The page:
Thursday, March 26, 2009

Now I really want the 2010 World Cup to fail!

By Llewellyn Kriel

Every great multinational sports match, from annual events such as Formula 1, the Super 14 and TriNations, the Uefa Champions League soccer, the tennis Grand Slam and the barrage of golf tournaments, to quadrennial events such as the Olympics, the Rugby World Cup and the Soccer World Cup, has long been tainted by the stain of politics.

In some cases this has added splendour to the events marshalling national fervour and adding a dimension of involvement beyond the zeal of fans of the particular sport. Flags fly, costumed supporters have parties that register on the Richter Scale, anthems resound and national mascots cavort and frolic everywhere.

Jamaica’s famous bobsled entry in the 1988 Calgary winter Olympics not only took winter sports to regions where they held little if any attraction and spawned a hit movie Cool Runnings that made more than R1,5-billion, but has been a source of inspiration to anyone who has ever been told their “dream” was not possible. Hundreds of great athletes since have drawn inspiration from Jamaica’s cheeky example and gone on to achieve more than even they dreamt possible.

That was very good. Six years earlier the very bad, very ugly sides of international sports events dominated the global mind when the Israeli Olympic contingent was all but wiped out by Black September terrorists. This defeated the ends of Black September, generated global sympathy for Israel, replaced unity with fear and also spawned a movie, Munich which made about R1,3-billion.

Despots and totalitarian states have looked to global sports events, especially the Olympics, to propagate their odious policies and hateful philosophies. Adolf Hitler tried to prove Aryan supremacy in 1936 and had his Nazi nuts handed to him on platter by what Nazi architect Albert Speer himself described as “the marvellous coloured American runner, Jesse Owens”.

South Africa was banned from international sports events because of its immoral “crime against humanity” — the apartheid policy of the Nationalist government. And I still argue this mighty, mighty weapon helped bring about the downfall of apartheid.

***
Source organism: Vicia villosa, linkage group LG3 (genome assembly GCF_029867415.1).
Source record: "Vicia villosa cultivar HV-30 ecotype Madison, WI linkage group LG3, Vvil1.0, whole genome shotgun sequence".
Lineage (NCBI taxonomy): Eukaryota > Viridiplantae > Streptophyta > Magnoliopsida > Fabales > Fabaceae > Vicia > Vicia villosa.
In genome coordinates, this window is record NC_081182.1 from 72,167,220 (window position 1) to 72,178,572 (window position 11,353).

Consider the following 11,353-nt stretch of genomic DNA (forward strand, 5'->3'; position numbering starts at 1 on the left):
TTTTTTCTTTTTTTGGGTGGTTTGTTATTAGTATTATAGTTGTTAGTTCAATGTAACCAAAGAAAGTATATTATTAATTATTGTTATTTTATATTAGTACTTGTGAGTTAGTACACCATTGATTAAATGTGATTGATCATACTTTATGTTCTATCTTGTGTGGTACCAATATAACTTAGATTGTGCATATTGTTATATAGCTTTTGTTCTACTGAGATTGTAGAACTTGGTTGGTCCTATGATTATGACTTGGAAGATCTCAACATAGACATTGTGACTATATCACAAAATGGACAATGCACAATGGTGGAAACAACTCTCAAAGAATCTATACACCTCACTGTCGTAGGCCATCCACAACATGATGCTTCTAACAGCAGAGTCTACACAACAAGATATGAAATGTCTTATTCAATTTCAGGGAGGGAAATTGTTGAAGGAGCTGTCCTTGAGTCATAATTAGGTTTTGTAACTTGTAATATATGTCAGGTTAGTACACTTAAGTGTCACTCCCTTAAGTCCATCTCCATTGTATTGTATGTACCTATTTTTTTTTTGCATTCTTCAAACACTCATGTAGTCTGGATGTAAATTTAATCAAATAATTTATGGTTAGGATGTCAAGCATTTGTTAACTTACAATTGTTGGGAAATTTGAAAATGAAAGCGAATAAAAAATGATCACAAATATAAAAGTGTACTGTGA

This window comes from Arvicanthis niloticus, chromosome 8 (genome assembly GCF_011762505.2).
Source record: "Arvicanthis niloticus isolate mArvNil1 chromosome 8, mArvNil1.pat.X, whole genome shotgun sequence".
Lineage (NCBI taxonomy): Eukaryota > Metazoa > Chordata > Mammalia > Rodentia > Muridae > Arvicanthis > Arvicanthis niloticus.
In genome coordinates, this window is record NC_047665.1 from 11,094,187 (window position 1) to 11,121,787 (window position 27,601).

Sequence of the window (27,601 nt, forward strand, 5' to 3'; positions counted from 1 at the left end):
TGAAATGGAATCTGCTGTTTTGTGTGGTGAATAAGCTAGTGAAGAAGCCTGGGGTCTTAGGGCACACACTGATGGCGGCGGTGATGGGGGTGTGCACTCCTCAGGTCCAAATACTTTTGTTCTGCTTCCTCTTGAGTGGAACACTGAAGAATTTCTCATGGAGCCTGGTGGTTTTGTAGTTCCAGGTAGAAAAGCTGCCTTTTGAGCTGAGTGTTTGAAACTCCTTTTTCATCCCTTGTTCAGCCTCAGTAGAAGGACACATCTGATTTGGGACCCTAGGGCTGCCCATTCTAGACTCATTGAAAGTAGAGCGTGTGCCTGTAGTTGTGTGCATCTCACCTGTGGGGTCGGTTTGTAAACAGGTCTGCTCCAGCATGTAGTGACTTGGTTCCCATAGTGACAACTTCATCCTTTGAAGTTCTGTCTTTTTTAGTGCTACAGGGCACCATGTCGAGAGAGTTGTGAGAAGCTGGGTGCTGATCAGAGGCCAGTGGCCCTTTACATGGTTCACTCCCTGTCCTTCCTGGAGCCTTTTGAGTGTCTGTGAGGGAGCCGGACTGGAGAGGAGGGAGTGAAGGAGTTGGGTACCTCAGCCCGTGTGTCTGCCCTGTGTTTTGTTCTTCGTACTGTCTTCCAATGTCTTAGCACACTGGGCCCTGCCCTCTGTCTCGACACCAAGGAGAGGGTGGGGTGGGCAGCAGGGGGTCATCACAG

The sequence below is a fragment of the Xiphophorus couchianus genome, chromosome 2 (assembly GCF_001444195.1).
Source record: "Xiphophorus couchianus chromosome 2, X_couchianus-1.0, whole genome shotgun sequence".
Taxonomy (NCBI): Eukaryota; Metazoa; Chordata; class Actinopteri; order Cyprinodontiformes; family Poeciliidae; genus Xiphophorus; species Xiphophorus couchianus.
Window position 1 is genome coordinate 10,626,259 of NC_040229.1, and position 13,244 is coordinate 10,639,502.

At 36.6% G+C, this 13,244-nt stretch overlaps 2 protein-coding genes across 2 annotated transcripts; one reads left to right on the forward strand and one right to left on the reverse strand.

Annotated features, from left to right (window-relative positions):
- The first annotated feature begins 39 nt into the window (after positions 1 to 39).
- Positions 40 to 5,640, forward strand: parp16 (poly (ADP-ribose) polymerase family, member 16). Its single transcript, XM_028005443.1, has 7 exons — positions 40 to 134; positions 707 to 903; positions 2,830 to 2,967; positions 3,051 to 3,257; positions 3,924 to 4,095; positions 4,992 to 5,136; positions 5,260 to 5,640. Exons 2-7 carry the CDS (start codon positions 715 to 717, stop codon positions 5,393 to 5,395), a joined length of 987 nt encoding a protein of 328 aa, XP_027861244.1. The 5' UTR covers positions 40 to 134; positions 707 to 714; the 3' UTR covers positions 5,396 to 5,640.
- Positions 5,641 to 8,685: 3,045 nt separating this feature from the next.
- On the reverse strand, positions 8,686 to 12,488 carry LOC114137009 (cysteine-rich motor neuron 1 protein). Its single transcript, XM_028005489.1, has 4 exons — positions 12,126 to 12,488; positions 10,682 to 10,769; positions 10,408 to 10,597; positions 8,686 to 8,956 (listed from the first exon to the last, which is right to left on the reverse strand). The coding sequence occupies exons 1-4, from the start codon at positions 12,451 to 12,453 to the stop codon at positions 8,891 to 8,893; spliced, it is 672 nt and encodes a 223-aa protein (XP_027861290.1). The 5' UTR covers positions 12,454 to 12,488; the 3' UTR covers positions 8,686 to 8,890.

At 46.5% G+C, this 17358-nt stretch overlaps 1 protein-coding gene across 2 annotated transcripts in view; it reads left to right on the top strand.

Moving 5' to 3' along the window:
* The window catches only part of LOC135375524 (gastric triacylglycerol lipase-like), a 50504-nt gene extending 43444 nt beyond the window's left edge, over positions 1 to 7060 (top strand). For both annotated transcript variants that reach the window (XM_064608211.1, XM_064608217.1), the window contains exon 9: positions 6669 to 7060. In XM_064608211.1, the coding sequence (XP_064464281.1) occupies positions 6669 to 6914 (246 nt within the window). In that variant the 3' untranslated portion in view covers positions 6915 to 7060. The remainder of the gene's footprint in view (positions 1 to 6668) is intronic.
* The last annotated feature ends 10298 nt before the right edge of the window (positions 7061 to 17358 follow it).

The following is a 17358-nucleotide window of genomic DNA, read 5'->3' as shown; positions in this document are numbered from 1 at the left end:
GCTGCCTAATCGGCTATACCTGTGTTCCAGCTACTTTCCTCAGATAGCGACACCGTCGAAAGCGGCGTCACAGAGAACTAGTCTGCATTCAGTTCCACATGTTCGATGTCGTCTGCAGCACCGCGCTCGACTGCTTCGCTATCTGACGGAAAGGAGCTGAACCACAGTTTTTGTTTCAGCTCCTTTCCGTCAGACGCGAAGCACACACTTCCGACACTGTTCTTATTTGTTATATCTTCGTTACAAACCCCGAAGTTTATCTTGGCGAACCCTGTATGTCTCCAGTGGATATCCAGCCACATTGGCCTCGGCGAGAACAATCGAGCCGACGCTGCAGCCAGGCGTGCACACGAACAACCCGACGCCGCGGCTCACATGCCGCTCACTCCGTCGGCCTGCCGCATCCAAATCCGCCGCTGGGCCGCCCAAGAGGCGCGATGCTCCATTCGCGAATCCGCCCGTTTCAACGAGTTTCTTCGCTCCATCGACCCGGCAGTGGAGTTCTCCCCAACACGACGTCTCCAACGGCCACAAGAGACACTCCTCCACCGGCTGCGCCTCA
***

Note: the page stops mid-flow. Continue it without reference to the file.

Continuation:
South Africa has also never been as united a nation as it was when Francois Pienaar hoisted the William Webb Ellis Trophy high, former president Nelson Mandela, in a Springbok jersey with Pienaar’s number 6 on his back, cheering and waving both fists in the air behind the triumphant Bok captain, on 24 June 1995.

So we have come to accept that politics and sport are inseparably conjoined.

But when one political party hijacks one of the greatest sports events in the world to further its own narrow, selfish and increasingly socialist agenda — and hold decorum, morality, fairness, honesty and freedom to hostage in the process — then, as with Hitler’s National Socialist party in 1936, I have no hesitation in condemning such criminal action with all the opprobrium I can muster.

Were it in my power, and I were alive, in 1936 to deny Germany the privilege of hosting the Olympic Games, I would have done so. Were I simply alive in 1936, I would have openly desired that the event itself blow up in the Nazis’ faces — as it so beautifully did.

For exactly the same reasons I can no longer support South Africa being given the privilege of hosting the 2010 Fifa World Cup. It is now patently clear that the arrogant kakistocrats in the African National Congress (note how nationalist parties gravitate towards totalitarianism) believe the 2010 World Cup belongs to it and not the Republic of South Africa.

I hope the event (which will probably still go ahead) is as dismal and historic a failure as were the 1936 Olympics for those other nationalists — remembered in history for all the wrong reasons. I want it to blow up in the ANC’s face.

Yes. I am aware that Hitler’s disgrace in Berlin did not avert World War II and all its attendant Holocaust. I am equally painfully aware that a failed 2010 world cup will not topple the ANC.

Nonetheless, this degenerate gaggle of autocrats has no right to interfere in the World Cup the way it has with its obsequious kowtowing to Communist China and refusing a visa to the Dalai Lama.

It has no right to lie to the nation about its motives. It has no right to hijack a privilege granted to the nation, all of us, at the behest of the Fédération Internationale de Football Association to host the world to a soccer spectacular next year.

And, most of all, it has no right to usurp the hopes and dreams of a reeling, fragmented, impoverished and dysfunctional nation dreaming of a righteous future of prosperity, peace and unity for its own warped and iniquitous profit.

2 Opinion(s):

Anonymous said...

For the sake of splitting hairs, the Israeli Olympic Team fiasco was in 1972, 16 years before the 1988 Calgary Winter Games.

Anonymous said...

nice to see some other people are finally starting to wake up to this 2010 fiasco. better late than never.